So you have spent much time converting your simple R plot to a full-fledged ggplot2 graph with all its bells and whistles just to find that you are unable to identify a point on this graph to further investigate it. Indeed, the typical identify method is not applicable to ggplot2 graphs.

plot

ggplot

Fortunately, there is a solution, which involves performing all the work yourself by going under the hood of ggplot2 to access the low-level graphics system on which it is built, namely grid. The grid package provides methods to divide a window into multiple graphics regions, each with its own viewport. We will then use these methods to access the plot viewport and perform the conversion between screen coordinates and data coordinates to identify the closest point.

There is in fact a hierarchy of viewports and after having created our plot, we need to find the appropriate one somewhere among all the others that represent the background, title, axis, legend, etc. In the simplest case, this viewport is fortunately typically named panel.3-4-3-4 and we move our reference coordinate system to this viewport like such:


qplot(x, y) + xlim(c(0,10)) + xlim(c(0.1,0.5)) 
downViewport('panel.3-4-3-4') 
pushViewport(dataViewport(x, y, c(0,10), c(0.1, 0.5))) 

We can then grab the screen coordinates (in inch, no less!) relative to the lower left corner of the plot using the grid.locator and then find the point from our data which is closest to these coordinates. To do so, we use the convertUnit methods to transform our data from their native values to inches.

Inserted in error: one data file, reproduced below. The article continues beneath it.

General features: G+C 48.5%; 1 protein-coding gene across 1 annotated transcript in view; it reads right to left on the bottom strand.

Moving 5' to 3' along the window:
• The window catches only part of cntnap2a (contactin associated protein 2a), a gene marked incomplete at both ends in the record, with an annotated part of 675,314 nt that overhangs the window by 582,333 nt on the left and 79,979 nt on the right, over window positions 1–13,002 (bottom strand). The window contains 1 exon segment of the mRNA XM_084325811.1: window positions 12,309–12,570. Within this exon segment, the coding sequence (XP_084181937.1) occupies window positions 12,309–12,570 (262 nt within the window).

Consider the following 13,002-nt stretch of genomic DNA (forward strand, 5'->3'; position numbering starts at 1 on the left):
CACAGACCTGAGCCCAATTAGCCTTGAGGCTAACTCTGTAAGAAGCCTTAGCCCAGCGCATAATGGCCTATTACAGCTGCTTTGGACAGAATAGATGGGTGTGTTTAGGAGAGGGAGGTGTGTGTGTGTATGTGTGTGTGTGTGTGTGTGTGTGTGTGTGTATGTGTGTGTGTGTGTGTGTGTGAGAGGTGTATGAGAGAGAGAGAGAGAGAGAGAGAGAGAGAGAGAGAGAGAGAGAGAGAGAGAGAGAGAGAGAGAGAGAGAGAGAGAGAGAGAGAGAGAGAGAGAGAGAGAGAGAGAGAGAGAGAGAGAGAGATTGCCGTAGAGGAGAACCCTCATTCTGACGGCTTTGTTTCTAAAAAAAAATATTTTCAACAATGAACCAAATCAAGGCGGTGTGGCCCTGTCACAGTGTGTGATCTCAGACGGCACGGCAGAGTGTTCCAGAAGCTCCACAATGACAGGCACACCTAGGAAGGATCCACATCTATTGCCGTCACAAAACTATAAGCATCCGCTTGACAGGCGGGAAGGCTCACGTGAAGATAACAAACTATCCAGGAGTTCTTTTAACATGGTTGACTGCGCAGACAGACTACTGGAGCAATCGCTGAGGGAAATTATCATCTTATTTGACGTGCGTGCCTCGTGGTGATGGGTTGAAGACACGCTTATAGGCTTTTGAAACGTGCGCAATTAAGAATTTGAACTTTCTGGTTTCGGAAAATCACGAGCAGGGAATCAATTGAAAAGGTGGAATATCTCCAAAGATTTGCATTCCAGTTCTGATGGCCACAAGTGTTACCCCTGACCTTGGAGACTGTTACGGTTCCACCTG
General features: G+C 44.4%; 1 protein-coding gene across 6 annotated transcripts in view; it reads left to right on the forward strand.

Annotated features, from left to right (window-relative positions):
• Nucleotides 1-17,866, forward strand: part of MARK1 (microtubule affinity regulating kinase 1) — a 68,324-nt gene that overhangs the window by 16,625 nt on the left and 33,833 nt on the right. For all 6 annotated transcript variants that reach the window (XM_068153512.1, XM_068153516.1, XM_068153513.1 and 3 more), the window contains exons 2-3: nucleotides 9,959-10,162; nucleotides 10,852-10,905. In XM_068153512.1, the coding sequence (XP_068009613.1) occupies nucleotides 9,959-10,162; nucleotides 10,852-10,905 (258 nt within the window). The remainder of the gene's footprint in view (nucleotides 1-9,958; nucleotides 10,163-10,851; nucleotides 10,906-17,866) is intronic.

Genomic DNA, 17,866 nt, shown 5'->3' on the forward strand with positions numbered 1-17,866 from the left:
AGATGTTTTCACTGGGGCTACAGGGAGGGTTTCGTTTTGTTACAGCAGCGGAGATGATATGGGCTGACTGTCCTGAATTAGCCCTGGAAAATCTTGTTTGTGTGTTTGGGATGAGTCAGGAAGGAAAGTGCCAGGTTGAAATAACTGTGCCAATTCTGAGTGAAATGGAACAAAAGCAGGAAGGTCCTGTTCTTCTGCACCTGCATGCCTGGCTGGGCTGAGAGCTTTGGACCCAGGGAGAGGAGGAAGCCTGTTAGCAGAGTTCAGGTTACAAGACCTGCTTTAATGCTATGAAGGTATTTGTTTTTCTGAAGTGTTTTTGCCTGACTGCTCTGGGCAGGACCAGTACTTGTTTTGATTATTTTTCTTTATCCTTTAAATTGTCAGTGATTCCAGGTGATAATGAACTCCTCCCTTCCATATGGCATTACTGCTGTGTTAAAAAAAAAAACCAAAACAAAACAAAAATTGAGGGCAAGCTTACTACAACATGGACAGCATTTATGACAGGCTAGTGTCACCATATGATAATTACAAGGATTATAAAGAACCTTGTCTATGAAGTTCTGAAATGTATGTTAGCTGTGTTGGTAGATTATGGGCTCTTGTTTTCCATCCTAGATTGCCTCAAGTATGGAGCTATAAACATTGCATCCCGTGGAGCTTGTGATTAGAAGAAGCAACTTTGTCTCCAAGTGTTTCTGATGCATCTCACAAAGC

pick.n <- as.numeric(pick)
view.x <- as.numeric(convertX( unit(x,'native'), 'in' ))
view.y <- as.numeric(convertY( unit(y,'native'), 'in' ))
w <- which.min((view.x-pick.n[fusion_builder_container hundred_percent="yes" overflow="visible"][fusion_builder_row][fusion_builder_column row_column_index="0_1" type="1_1" background_position="left top" background_color="" border_size="" border_color="" border_style="solid" spacing="yes" background_image="" background_repeat="no-repeat" padding="" margin_top="0px" margin_bottom="0px" class="" id="" animation_type="" animation_speed="0.3" animation_direction="left" hide_on_mobile="no" center_content="no" min_height="none"][1])^2 + (view.y-pick.n[2])^2)

Once we have identified this point, we simply use the annotate method to add a label at these coordinates. Here is the complete function with some added functionality:


ggidentify <- function (x, y, labels, xscale=NULL, yscale=NULL) { 
  depth <- downViewport('panel.3-4-3-4')
  pushViewport(dataViewport(x,y, xscale, yscale))
  pick <- grid.locator('in')
  while(!is.null(pick)) {
    pick.n <- as.numeric(pick)
    view.x <- as.numeric(convertX( unit(x,'native'), 'in' ))
    view.y <- as.numeric(convertY( unit(y,'native'), 'in' ))
    d <- min( (view.x-pick.n[1])^2 + (view.y-pick.n[2])^2 )
    w <- which.min((view.x-pick.n[1])^2 + (view.y-pick.n[2])^2)
    if (d>0.1) {
      print("Closest point is too far")
    } else {  
      popViewport(n=1)
      upViewport(depth)
      print(last_plot() + annotate("text", label=labels[w], x = x[w], y = y[w], 
                                   size = 5, hjust=-0.5, vjust=-0.5))
      depth <- downViewport('panel.3-4-3-4')
      pushViewport(dataViewport(x,y, xscale, yscale))
    }
    pick <- grid.locator('in')
  }
  popViewport(n=1)
  upViewport(depth)
}

Obviously, this function is still not as good as the identify we tried to emulate. For instance, there is no memory of which points are already labeled and so we might end up with a big blur when clicking multiple times.  Also, picking must happen before applying other ggplot2 functions since they might cause rescaling to happen. And finally, reconverting all our data in inch at each click is definitely not optimal!

Still, we now have labels. Labels!

labeled

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